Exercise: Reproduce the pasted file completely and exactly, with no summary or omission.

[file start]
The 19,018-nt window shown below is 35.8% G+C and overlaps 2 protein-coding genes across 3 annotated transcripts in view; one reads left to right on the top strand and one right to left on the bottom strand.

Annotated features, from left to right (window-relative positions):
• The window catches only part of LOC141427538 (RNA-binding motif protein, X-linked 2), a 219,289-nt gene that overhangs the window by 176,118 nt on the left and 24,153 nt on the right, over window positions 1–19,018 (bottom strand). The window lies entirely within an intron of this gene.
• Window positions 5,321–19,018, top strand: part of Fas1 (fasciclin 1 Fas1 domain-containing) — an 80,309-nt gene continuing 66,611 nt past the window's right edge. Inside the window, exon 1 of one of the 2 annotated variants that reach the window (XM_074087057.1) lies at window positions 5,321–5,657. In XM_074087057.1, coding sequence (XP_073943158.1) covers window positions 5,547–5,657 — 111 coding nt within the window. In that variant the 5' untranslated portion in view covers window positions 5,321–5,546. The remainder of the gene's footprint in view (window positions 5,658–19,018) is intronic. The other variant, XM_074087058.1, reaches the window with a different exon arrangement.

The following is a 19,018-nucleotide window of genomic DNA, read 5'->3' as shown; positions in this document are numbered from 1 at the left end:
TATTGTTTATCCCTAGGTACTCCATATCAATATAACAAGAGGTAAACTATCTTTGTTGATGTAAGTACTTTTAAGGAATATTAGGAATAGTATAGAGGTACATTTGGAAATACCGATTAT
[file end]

The 19,018-nt window shown below is 35.8% G+C and overlaps 2 protein-coding genes across 3 annotated transcripts in view; one reads left to right on the top strand and one right to left on the bottom strand.

Annotated features, from left to right (window-relative positions):
• The window catches only part of LOC141427538 (RNA-binding motif protein, X-linked 2), a 219,289-nt gene that overhangs the window by 176,118 nt on the left and 24,153 nt on the right, over window positions 1–19,018 (bottom strand). The window lies entirely within an intron of this gene.
• Window positions 5,321–19,018, top strand: part of Fas1 (fasciclin 1 Fas1 domain-containing) — an 80,309-nt gene continuing 66,611 nt past the window's right edge. Inside the window, exon 1 of one of the 2 annotated variants that reach the window (XM_074087057.1) lies at window positions 5,321–5,657. In XM_074087057.1, coding sequence (XP_073943158.1) covers window positions 5,547–5,657 — 111 coding nt within the window. In that variant the 5' untranslated portion in view covers window positions 5,321–5,546. The remainder of the gene's footprint in view (window positions 5,658–19,018) is intronic. The other variant, XM_074087058.1, reaches the window with a different exon arrangement.

The following is a 19,018-nucleotide window of genomic DNA, read 5'->3' as shown; positions in this document are numbered from 1 at the left end:
TATTGTTTATCCCTAGGTACTCCATATCAATATAACAAGAGGTAAACTATCTTTGTTGATGTAAGTACTTTTAAGGAATATTAGGAATAGTATAGAGGTACATTTGGAAATACCGATTAT